Although Drupal was first created about three years ahead of WordPress, WordPress has about ten times more users. The reason for this is WordPress’s ease of use. Anyone, regardless of coding skills can learn this CMS. Simply follow the instructions and your first website can be created fairly quickly. Creating and publishing new posts and pages require writing your content in a simple editor followed by the click of a publish button. Of course, learning all of WordPress’s nuances will take time simply because there are so many of them. However, many of these aren’t required for getting a website up. You can learn them a bit at a time as they’re needed.
On the other hand, Drupal has a very steep learning curve which is the main reason its popularity pales compared to WordPress. WordPress is great for beginners and experienced people whose interest is the website content rather than the CMS’s flexibility and scalability. For many small and medium business owners concerned with getting their message and brand out there, what they have to say is more important than super long-term issues such as the CMS’s flexibility and scalability.
WordPress’s relative weaknesses compared to Drupal are its flexibility and scalability. The qualifier “relative” is important here because websites running on WordPress are quite varied in appearance, uses, and functionality. This kind of flexibility is achieved through the use of themes and plugins which are easily installed by anyone without coding experience.
Many themes have some built-in adjustability. However, if you can’t find the right “look” among the thousands of available themes, then you will have to find one that’s a close fit and then hire someone to make modifications. If what you want is radically different from what’s available, you will either have to get a custom-made theme or abandon WordPress.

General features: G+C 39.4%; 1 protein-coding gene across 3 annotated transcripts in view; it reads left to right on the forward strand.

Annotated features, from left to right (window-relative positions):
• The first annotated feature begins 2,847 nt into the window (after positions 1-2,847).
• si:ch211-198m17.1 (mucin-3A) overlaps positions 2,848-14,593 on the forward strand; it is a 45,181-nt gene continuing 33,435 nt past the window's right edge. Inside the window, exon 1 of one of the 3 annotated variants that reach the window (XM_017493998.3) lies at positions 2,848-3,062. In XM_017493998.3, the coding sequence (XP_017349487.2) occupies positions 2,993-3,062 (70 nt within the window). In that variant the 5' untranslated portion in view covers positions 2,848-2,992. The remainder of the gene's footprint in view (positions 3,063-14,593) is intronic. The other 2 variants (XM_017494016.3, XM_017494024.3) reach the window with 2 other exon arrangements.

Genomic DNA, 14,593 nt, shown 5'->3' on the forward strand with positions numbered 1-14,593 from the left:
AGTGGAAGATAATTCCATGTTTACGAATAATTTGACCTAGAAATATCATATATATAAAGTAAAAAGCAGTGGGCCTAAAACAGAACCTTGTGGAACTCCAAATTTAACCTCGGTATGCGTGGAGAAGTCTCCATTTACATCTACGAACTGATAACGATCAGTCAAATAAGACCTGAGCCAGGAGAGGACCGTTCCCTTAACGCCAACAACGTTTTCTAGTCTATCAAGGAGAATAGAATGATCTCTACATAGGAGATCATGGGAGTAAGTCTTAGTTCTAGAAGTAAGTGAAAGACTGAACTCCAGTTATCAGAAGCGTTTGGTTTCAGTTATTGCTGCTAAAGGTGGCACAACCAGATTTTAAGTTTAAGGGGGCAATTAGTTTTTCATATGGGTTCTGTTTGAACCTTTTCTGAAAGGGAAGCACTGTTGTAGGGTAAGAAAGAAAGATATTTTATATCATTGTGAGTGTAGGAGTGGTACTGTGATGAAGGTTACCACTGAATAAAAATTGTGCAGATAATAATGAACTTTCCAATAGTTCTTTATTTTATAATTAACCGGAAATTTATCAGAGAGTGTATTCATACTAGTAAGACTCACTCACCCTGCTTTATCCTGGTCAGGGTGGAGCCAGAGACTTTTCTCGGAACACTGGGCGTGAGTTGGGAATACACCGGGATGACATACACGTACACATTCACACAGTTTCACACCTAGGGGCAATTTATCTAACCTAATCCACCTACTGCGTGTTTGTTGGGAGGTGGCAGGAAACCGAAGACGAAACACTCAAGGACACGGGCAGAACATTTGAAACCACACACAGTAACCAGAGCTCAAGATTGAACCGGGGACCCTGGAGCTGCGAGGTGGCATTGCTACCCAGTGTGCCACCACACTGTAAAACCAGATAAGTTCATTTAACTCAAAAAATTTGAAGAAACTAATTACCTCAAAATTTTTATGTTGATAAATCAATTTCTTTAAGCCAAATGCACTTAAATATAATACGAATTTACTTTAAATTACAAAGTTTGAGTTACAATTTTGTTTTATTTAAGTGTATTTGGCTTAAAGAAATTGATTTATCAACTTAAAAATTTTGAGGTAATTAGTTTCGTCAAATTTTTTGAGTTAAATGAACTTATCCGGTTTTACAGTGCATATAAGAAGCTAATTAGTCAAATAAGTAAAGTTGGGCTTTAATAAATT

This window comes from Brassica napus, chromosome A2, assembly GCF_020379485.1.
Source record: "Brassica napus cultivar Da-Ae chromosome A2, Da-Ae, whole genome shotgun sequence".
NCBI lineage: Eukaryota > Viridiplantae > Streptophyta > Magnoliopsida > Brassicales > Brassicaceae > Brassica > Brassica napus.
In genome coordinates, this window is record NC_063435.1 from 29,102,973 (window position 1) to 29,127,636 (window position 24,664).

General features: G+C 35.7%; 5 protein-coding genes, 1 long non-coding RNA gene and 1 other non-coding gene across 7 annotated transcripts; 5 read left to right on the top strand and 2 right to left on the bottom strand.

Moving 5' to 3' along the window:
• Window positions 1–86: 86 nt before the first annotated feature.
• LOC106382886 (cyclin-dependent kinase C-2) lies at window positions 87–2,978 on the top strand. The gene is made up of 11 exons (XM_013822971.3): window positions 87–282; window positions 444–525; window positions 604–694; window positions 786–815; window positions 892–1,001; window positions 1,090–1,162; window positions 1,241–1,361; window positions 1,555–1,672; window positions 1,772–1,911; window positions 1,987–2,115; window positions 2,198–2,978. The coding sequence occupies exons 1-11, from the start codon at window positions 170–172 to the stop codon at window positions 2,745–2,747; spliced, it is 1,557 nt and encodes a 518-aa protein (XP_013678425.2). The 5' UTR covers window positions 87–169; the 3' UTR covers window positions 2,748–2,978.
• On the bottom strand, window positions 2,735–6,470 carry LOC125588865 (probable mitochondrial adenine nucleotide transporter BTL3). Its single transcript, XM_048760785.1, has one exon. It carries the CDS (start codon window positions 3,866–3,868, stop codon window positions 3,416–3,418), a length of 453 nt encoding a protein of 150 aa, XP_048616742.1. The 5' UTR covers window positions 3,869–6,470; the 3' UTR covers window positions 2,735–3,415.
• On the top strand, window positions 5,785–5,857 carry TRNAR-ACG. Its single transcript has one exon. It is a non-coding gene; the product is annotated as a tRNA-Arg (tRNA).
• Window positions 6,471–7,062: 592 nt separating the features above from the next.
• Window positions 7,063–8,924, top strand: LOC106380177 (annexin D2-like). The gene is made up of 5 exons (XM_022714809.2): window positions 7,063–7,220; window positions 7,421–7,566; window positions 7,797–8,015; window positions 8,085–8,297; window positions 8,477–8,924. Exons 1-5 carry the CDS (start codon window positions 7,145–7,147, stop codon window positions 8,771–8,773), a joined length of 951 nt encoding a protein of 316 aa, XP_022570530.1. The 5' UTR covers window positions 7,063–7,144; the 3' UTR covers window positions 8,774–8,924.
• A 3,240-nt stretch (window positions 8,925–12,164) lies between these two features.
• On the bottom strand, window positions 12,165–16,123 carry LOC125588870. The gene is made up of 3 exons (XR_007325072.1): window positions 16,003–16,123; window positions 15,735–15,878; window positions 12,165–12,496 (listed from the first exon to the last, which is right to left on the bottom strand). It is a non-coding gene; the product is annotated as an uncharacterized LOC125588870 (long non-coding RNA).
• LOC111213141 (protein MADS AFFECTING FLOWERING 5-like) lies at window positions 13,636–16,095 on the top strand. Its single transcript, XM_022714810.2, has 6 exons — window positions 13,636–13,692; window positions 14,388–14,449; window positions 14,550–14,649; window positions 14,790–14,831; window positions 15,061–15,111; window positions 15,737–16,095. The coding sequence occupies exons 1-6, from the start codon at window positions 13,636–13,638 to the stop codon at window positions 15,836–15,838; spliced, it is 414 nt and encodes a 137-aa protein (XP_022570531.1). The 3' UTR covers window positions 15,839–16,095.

WordPress’s functionality is flexible through the use of plugins. There are thousands of available plugins that do almost anything you can think of. If you want to convert your site to an ecommerce store, there’s a plugin for that. There are plugins for different forms, maps, sliders, and extra editing tools.
There is a price for this flexibility: plugins add extra code to your website which slows down its performance. While using a caching plugin helps with performance issues, every plugin you use is a potential security risk because hackers love to exploit vulnerabilities in popular plugins. When one hacker discovers a vulnerability, the information is spread to the rest of the hacker community. The WordPress community works hard to ensure that CMS vulnerabilities are patched. However, this won’t help you if one of your plugins has a security hole. Free plugins often have vulnerabilities that never get patched.
Finally, WordPress works well with small to medium-sized websites. It does not perform as well as Drupal for very large sites. You will need a good-sized server to host mega-sized WordPress sites.
Drupal’s steep learning curve weeds out most people except developers. There are plenty of developers that use WordPress and make a good living from it. They target people and businesses that don’t require the features that make Drupal unique. What are these features? As mentioned previously, some businesses want to scale their sites to massive sizes and Drupal handles this without a hiccup. If you want a site with thousands of pages with huge traffic volumes, Drupal is for you. The Drupal CMS by itself without the aid of plugins is immensely flexible with the types of pages you can create. Not using plugins removes the plugin security vulnerabilities associated with WordPress.
Drupal is perfect for enterprise sized websites for the largest companies. This scalability and security advantage is the reason it is the CMS of choice for government websites around the world.Whitehouse.gov uses Drupal partly because of its enterprise level security.
Drupal is more than a mere content management system however. It is a content management framework. This means you can develop a content management system of your very own. This is the ultimate in flexibility. If the WordPress CMS lacks features that you want, then make your own CMS with Drupal. Creating a CMS this way is far more efficient than coding it from the ground up.
If you are a developer who has mastered Drupal, you can efficiently create any solution you like. This flexibility does come at a price. Development will take longer than setting up a WordPress site. However, the Drupal developer can target high paying corporate clients who will not tolerate approximate solutions. They know exactly what they want and know that approximate solutions will reduce their profits. They will pay more money and tolerate longer development times for this. The experienced Drupal developer who can market himself well, can land $40k contracts with large companies.
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